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Arkaim: Russia's Stonehenge and a puzzle of the ancient world

Everyone's heard of Stonehenge. You could probably venture into the Amazonian jungle and seek out an untouched tribe of hunter-gatherers, spend months gaining their trust and learning their language, fighting off dysentery while you're at it, and when their chief finally makes you an honorary member of their society, against the emphatic advice of his shaman, you could ask them if they've heard of Stonehenge, and the answer would probably be: yes.

Some might say that's overstating the matter a touch, but the point stands. The sarsen stones of Wiltshire are famous; they've made their way into popular culture the world over. Though, would it surprise you to know that Stonehenge isn't the only megalithic stone circle in the world? Probably not, but most don't realise that there are somewhere on the order of 5000 stone circles around the world. Some exist as collections of circles, like the Senegambian circles in Gambia, Senegal, which are counted as one circle in the global list, but which actually consists of more than 1000 individual monuments covering an area of 15,000 square miles.

Great Britain boasts a large number of these Neolithic sites, but they don't have a monopoly on henges, as they're called over there. One of their neighbours actually has quite a few as well.
Magic Wand

Ancient 'ritual wand' etched with human faces discovered in Syria

Ritual Wand
© Ibanez et al, Antiquity, 2014
A 9,000-year-old wand with a face carved into it was discovered in Syria.
Archaeologists have unearthed an ancient staff carved with two realistic human faces in southern Syria.

The roughly 9,000-year-old artifact was discovered near a graveyard where about 30 people were buried without their heads - which were found in a nearby living space.

"The find is very unusual. It's unique," said study co-author Frank Braemer, an archaeologist at the Centre National de la Recherche Scientifique in France.

The wand, which was likely used in a long-lost funeral ritual, is one of the only naturalistic depictions of human faces from this time and place, Braemer said.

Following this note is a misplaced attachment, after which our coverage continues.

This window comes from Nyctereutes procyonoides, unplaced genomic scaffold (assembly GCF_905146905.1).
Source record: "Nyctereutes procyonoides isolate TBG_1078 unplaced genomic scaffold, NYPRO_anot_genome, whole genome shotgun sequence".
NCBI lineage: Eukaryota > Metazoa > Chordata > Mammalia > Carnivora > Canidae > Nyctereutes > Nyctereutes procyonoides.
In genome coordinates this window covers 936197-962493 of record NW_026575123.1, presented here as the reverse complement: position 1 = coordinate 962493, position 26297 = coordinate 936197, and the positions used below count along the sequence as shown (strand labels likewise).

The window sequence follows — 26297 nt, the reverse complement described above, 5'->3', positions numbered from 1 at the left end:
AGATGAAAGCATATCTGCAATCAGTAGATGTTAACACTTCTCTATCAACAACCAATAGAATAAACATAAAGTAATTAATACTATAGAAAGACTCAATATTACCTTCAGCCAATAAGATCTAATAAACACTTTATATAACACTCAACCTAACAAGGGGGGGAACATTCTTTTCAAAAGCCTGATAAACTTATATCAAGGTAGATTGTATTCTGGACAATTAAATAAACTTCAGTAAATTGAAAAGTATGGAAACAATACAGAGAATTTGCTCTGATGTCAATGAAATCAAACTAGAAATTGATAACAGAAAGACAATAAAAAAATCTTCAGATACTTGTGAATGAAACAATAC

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Newly found megalithic ruins in Russia contain the largest blocks of stone ever discovered

Megalithic Stones_1
© The Truth Wins
An incredible discovery that was recently made in Russia threatens to shatter conventional theories about the history of the planet. On Mount Shoria in southern Siberia, researchers have found an absolutely massive wall of granite stones. Some of these gigantic granite stones are estimated to weigh more than 3,000 tons, and as you will see below, many of them were cut "with flat surfaces, right angles, and sharp corners". Nothing of this magnitude has ever been discovered before.

The largest stone found at the megalithic ruins at Baalbek, Lebanon is less than 1,500 tons. So how in the world did someone cut 3,000 ton granite stones with extreme precision, transport them up the side of a mountain and stack them 40 meters high? According to the commonly accepted version of history, it would be impossible for ancient humans with very limited technology to accomplish such a thing. Could it be possible that there is much more to the history of this planet than we are being taught?

For years, historians and archaeologists have absolutely marveled at the incredibly huge stones found at Baalbek. But some of these stones in Russia are reportedly more than twice the size. Needless to say, a lot of people are getting very excited about this discovery.
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Clues to Genghis Khan's rise, written in the rings of ancient trees

Ancient Tree
© Kevin Krajick/Earth Institute
An ancient tree grows in a lava field in central Mongolia.
In the rings of ancient and gnarled trees, a team of scientists has found evidence of a period of consistent warmth and wetness in Mongolia between the years 1211 and 1225 -- the exact time that Genghis Khan first rose to power.

Coincidence? They think not.

This unusual stretch of mild temperatures and unprecedented rain in an area traditionally known for its cold and arid climate would have increased the productivity of grasslands in the Mongolian steppe, the researchers say. The abundant grass would in turn increase the number of grazing animals that could live off it.

Members of Khan's army reportedly had five horses apiece, which allowed them to swiftly conquer an enormous area that stretched from eastern Asia to eastern Europe, as well as parts of northern India and the Mideast. They also traveled with a herd of livestock that provided them with food.
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Historians unravel mystery of cryptic Lincoln note

Abe Lincoln
© Wikimedia Commons
Springfield, Illinois - The cryptic note penned by Abraham Lincoln identifies its recipient only as "my dear Sir" and has a small section carefully clipped out.

Who was he writing to and why was a key piece of information later removed so meticulously?

Historians believe they have unraveled the mystery and uncovered a bit of political intrigue in the process.

Researchers at the Papers of Abraham Lincoln project concluded Lincoln was writing to an ally to ask him to maintain a secret relationship with a political insider during the 1860 election campaign.

Lincoln asked his cohort to "keep up a correspondence" with the person, a phrase that gave researchers their best clue.

They ran it through a searchable database of Lincoln's papers and found several matches.

One was in a letter to Lincoln from fellow attorney and Republican Leonard Swett of Bloomington, Ill.
Magnify

4,000-year-old prehistoric Dartmoor burial find rewrites British bronze age history


Parts of a necklace and wooden ear studs found on Dartmoor